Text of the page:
Monthly Archives: September 2005

The Direction Home: the 60's

“The conscience of our generation,” who “has his finger on the pulse of his generation” and who “changed the way we [again, our generation] think”–These are the phrases that I heard over and again during the four hours of Martin Scorsese’s Bob Dylan documentary on the PBS American Masters series. (Scorsese is so skillful a movie maker he could probably make even me look like an “American Master”!)

It’s interesting that Dylan came from Minnesota, the same state as Scott Fitzgerald and his creation Jay Gatsby. Dylan (born Zimmerman) is nothing if not Gatsbyesque. Like Gatsby, Dylan believed he had been born in a strange land (the rural town of Hibbing) and was thus compelled to spend his life trying to find his way home and, like Gatsby, Dylan’s “home” was New York City where “anything can happen…even Gatsby.” As James Gatz, the poor farm boy, recreated himself as Jay Gatsby, the aristocrat, Bob Zimmerman, the middle class Jewish son of a small businessman, recreated himself as a wandering minstrel/poet like Woody Guthrie.

After watching Scorsese’s film, I thought of Nick Carraway’s comment on Gatsby as having “turned out all right at the end; it is what preyed on Gatsby, what foul dust floated in the wake of his dreams.” Similarly, Dylan emerges from this apotheosis all right, but the foul dust that still floats in his wake is another matter.

That foul dust was on display in the narcissistic, self-righteous ramblings of Pete Seeger, Joan Baez, Peter Yarrow, Alan Ginsberg and other ruins of the 1960’s. They convey the idea that the 60’s was greater than fifth century Athens or the Italian Renaissance or Shakespeare’s London, and all because the smartest, most sensitive, most caring and engaged (as opposed to the most spoiled and pampered) generation in the history of the world was alive and “young.” Dylan, for the most part, doesn’t go along with all that, if what he says in the interview that he did for the film is to be believed.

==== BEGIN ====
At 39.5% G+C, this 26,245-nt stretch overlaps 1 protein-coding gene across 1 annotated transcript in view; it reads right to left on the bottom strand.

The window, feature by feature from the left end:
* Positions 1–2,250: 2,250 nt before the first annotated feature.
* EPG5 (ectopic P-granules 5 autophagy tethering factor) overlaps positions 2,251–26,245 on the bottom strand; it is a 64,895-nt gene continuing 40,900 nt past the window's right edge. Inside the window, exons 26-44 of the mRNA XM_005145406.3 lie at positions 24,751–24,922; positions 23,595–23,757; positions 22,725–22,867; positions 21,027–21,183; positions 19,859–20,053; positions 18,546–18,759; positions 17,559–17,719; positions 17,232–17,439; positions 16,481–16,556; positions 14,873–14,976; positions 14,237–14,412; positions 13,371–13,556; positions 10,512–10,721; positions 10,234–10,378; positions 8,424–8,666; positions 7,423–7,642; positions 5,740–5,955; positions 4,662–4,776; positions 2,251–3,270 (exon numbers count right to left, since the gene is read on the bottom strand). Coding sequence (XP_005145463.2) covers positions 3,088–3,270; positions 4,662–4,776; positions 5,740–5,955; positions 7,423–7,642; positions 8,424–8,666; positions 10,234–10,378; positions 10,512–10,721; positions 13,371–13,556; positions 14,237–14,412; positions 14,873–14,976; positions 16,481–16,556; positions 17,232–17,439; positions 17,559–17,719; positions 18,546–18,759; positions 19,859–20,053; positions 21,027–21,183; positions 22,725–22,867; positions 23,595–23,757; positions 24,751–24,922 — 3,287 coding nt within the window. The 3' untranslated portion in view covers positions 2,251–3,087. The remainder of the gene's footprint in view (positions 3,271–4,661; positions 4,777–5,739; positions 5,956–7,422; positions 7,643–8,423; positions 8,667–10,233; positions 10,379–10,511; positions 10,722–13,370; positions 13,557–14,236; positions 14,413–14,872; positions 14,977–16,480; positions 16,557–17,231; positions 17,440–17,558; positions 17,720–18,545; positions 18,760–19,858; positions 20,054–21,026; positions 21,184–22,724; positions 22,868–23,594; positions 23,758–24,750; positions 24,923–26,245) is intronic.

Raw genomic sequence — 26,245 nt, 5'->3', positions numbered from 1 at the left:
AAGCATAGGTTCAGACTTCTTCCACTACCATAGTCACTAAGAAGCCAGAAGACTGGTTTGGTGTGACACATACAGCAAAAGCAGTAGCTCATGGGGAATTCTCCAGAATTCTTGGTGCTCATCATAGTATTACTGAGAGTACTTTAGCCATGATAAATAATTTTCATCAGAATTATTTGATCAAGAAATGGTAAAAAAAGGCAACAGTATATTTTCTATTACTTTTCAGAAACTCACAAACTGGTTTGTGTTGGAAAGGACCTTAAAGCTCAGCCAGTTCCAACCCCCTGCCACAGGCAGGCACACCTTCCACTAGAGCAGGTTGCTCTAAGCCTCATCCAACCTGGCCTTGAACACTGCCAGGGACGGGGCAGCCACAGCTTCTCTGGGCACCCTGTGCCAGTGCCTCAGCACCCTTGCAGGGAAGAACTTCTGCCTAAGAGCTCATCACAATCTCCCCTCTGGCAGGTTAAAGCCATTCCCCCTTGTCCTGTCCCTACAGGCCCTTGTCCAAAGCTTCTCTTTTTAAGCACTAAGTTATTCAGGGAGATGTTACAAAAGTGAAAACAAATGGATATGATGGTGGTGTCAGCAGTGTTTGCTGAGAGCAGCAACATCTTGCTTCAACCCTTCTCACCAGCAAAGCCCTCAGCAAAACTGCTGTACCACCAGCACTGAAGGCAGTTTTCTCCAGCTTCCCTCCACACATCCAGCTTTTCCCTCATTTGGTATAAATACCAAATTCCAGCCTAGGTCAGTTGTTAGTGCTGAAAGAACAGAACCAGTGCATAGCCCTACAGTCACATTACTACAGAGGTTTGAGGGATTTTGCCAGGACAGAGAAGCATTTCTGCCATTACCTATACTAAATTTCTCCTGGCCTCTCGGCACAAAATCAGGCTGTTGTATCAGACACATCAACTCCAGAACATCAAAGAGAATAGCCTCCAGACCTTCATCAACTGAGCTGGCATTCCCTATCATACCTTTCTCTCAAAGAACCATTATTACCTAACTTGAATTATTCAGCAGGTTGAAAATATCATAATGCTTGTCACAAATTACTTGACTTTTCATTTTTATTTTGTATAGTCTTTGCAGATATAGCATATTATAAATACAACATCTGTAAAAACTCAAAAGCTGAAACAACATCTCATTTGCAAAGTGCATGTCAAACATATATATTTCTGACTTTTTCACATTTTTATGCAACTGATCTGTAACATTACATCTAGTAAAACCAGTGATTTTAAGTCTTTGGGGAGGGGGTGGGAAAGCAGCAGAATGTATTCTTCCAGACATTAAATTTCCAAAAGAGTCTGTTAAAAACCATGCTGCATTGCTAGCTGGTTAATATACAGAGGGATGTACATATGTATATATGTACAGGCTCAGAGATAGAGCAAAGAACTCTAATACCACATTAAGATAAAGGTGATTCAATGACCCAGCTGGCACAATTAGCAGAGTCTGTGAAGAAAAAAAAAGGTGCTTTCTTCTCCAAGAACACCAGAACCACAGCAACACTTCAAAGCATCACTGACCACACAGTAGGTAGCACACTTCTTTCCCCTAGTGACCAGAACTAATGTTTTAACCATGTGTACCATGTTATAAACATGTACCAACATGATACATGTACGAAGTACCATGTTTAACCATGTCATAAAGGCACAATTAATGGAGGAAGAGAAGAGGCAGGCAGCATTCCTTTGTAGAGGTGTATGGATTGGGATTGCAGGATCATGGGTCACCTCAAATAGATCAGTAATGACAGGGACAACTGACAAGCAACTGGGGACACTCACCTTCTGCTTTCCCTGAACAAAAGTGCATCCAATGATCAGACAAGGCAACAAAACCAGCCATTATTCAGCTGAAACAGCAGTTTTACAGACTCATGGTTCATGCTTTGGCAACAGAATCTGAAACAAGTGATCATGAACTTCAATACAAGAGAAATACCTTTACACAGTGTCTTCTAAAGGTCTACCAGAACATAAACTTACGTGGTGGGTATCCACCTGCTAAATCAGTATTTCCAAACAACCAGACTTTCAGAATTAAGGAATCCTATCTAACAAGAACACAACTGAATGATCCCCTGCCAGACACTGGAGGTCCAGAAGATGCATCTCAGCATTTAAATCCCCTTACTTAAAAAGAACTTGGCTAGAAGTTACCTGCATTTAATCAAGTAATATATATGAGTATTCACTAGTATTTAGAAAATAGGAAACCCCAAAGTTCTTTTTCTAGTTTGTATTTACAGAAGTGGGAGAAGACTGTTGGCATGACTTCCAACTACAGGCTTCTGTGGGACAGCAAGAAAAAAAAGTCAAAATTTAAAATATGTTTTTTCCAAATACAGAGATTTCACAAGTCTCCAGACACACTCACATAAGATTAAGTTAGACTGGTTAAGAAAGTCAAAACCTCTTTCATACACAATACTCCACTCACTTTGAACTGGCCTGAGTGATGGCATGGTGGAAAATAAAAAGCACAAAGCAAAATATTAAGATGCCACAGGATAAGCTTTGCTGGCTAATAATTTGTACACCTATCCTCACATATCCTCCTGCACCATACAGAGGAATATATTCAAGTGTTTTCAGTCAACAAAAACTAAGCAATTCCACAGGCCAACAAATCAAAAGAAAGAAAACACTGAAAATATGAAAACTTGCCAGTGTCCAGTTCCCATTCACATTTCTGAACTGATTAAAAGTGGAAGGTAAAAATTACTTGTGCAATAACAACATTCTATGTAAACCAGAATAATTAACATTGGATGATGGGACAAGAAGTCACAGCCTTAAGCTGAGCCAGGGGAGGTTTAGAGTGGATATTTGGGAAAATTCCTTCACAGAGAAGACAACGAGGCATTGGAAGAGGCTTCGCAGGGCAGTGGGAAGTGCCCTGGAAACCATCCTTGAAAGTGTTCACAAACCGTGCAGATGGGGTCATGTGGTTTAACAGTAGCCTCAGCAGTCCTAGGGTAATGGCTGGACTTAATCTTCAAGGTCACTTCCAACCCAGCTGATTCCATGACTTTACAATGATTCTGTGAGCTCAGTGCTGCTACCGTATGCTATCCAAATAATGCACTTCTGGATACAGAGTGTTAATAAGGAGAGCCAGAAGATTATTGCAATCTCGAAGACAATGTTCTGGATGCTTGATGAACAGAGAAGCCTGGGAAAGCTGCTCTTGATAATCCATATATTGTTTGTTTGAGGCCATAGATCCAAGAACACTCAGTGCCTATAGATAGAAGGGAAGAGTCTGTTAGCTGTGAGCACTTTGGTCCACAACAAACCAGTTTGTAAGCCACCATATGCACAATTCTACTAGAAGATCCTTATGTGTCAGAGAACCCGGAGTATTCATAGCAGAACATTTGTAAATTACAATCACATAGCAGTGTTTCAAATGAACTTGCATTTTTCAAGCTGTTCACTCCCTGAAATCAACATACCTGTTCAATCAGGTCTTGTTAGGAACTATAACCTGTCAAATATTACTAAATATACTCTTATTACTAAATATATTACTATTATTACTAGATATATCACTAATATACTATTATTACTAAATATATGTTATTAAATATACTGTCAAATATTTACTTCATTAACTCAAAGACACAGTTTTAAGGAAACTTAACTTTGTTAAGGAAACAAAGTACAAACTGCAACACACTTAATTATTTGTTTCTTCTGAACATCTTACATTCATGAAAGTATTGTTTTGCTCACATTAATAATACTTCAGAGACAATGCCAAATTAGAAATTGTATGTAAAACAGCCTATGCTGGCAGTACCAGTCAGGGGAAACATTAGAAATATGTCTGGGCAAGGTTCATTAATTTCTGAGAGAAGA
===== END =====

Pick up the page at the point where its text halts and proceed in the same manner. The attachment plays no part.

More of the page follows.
So, what this film and most of the self-congratulatory comments about it reveal is that the 60’s are not dead and that the true believers back then are still true believers today. And if you think about it, you can hear the voices of Seeger, Baez and Ginsberg in the voices of Maureen Dowd (who seems to know about nothing but pop culture), Paul Krugman, Frank Rich, and all the others in the media and in show biz whose only direction home is back to the 1960’s: Vietnam, Watergate, and the self-righteousness of their youth.

Hurricane Katrina? Investigate the Media

Hugh Hewitt and Mark Steyn discuss the media coverage of New Orleans.

Hewitt on the Jim Lehrer show last night in a discussion of the Katrina coverage:

Well, Keith just said they did not report an ordinary story; in fact they were reporting lies. The central part of this story, what went on at the convention center and the Superdome was wrong. American media threw everything they had at this story, all the bureaus, all the networks, all the newspapers, everything went to New Orleans, and yet they could not get inside the convention center, they could not get inside the Superdome to dispel the lurid, the hysterical, the salaciousness of the reporting.

I have in mind especially the throat-slashed seven-year-old girl who had been gang-raped at the convention center — didn’t happen. In fact, there were no rapes at the convention center or the Superdome that have yet been corroborated in any way.

There weren’t stacks of bodies in the freezer. But America was riveted by this reporting, wholesale collapse of the media’s own levees they let in all the rumors, and all the innuendo, all the first-person story because they were caught up in their own emotionalism. Exactly what Keith was praising I think led to one of the worst weeks of reporting in the history of American media, and it raises this question: If all of that amount of resources was given over to this story and they got it wrong, how can we trust American media in a place far away like Iraq where they don’t speak the language, where there is an insurgency, and I think the question comes back we really can’t.